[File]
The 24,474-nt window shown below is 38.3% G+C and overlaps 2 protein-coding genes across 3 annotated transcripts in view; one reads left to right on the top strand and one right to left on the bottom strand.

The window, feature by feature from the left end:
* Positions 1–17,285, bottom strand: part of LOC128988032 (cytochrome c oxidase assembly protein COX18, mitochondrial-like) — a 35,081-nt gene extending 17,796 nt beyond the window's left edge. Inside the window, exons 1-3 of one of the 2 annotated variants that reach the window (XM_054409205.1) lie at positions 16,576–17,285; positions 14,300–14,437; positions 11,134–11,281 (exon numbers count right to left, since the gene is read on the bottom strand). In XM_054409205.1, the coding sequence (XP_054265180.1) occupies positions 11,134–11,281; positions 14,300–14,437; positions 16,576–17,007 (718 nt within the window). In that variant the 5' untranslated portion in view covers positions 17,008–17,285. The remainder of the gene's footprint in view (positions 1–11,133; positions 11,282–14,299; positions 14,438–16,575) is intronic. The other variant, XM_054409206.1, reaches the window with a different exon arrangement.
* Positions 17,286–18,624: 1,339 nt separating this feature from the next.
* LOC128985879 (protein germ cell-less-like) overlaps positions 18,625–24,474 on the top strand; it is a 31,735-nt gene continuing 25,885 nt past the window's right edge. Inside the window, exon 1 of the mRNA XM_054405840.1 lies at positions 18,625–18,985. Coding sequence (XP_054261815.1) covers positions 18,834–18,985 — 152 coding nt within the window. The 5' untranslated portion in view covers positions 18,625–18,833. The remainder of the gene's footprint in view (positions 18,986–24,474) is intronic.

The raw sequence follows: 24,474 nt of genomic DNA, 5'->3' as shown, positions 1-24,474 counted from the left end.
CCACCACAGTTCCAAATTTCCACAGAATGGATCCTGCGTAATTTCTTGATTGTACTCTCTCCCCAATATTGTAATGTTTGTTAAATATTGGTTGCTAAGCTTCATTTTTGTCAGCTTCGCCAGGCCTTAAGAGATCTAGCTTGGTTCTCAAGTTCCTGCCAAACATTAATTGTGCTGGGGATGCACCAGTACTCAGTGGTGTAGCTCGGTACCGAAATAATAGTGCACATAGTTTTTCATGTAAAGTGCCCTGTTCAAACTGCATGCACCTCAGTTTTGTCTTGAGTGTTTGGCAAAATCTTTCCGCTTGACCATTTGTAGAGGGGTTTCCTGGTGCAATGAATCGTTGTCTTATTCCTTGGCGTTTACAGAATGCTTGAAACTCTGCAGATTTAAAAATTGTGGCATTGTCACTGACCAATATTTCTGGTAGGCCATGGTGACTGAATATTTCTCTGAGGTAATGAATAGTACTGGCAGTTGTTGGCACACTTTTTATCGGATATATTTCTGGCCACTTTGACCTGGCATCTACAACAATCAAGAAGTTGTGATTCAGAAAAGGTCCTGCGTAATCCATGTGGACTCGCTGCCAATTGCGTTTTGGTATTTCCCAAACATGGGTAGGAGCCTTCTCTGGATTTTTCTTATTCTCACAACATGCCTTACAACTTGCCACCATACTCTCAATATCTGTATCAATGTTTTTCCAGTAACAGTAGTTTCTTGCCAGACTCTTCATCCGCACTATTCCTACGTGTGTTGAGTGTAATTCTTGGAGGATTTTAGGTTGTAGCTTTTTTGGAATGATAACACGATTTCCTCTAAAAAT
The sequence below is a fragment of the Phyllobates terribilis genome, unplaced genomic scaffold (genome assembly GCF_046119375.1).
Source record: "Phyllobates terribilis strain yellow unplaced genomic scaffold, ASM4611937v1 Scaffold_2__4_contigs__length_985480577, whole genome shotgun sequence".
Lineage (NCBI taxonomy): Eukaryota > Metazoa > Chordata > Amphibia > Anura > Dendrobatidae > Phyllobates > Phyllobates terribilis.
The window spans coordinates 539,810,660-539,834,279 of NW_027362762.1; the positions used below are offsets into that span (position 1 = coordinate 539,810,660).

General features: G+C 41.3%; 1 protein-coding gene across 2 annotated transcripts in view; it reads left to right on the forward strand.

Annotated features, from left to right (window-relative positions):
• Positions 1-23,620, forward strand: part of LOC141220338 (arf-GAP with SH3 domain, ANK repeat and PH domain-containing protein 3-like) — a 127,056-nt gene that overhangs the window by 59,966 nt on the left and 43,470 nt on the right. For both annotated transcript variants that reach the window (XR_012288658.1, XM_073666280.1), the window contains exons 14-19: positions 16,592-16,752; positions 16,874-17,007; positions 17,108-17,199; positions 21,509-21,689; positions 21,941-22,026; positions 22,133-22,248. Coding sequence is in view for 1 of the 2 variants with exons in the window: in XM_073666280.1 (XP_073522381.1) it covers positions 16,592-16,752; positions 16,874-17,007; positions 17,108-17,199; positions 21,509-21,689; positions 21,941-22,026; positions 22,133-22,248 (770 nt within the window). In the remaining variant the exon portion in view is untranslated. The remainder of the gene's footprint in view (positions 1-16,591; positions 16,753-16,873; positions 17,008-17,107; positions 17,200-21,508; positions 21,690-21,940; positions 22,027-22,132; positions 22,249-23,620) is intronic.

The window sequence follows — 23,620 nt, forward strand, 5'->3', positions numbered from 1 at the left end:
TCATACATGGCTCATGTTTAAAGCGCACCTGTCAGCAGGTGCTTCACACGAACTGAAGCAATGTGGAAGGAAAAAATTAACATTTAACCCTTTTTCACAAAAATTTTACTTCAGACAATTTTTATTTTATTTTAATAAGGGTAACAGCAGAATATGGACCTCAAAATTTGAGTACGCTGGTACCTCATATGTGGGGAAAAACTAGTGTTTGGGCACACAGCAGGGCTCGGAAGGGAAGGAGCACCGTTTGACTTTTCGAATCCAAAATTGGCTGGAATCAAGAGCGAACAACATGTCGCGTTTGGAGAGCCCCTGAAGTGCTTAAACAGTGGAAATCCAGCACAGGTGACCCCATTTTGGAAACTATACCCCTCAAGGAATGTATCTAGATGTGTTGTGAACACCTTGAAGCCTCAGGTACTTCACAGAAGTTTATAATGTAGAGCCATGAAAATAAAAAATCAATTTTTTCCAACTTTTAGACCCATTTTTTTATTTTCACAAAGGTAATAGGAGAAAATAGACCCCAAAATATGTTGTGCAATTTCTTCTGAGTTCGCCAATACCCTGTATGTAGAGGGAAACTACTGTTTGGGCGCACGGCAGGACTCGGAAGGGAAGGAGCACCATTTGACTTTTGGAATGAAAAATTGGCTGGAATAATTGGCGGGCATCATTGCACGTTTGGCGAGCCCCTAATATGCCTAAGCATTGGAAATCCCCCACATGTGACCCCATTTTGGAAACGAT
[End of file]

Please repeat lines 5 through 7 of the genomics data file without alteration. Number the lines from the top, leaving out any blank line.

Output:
* LOC128985879 (protein germ cell-less-like) overlaps positions 18,625–24,474 on the top strand; it is a 31,735-nt gene continuing 25,885 nt past the window's right edge. Inside the window, exon 1 of the mRNA XM_054405840.1 lies at positions 18,625–18,985. Coding sequence (XP_054261815.1) covers positions 18,834–18,985 — 152 coding nt within the window. The 5' untranslated portion in view covers positions 18,625–18,833. The remainder of the gene's footprint in view (positions 18,986–24,474) is intronic.

The raw sequence follows: 24,474 nt of genomic DNA, 5'->3' as shown, positions 1-24,474 counted from the left end.
CCACCACAGTTCCAAATTTCCACAGAATGGATCCTGCGTAATTTCTTGATTGTACTCTCTCCCCAATATTGTAATGTTTGTTAAATATTGGTTGCTAAGCTTCATTTTTGTCAGCTTCGCCAGGCCTTAAGAGATCTAGCTTGGTTCTCAAGTTCCTGCCAAACATTAATTGTGCTGGGGATGCACCAGTACTCAGTGGTGTAGCTCGGTACCGAAATAATAGTGCACATAGTTTTTCATGTAAAGTGCCCTGTTCAAACTGCATGCACCTCAGTTTTGTCTTGAGTGTTTGGCAAAATCTTTCCGCTTGACCATTTGTAGAGGGGTTTCCTGGTGCAATGAATCGTTGTCTTATTCCTTGGCGTTTACAGAATGCTTGAAACTCTGCAGATTTAAAAATTGTGGCATTGTCACTGACCAATATTTCTGGTAGGCCATGGTGACTGAATATTTCTCTGAGGTAATGAATAGTACTGGCAGTTGTTGGCACACTTTTTATCGGATATATTTCTGGCCACTTTGACCTGGCATCTACAACAATCAAGAAGTTGTGATTCAGAAAAGGTCCTGCGTAATCCATGTGGACTCGCTGCCAATTGCGTTTTGGTATTTCCCAAACATGGGTAGGAGCCTTCTCTGGATTTTTCTTATTCTCACAACATGCCTTACAACTTGCCACCATACTCTCAATATCTGTATCAATGTTTTTCCAGTAACAGTAGTTTCTTGCCAGACTCTTCATCCGCACTATTCCTACGTGTGTTGAGTGTAATTCTTGGAGGATTTTAGGTTGTAGCTTTTTTGGAATGATAACACGATTTCCTCTAAAAAT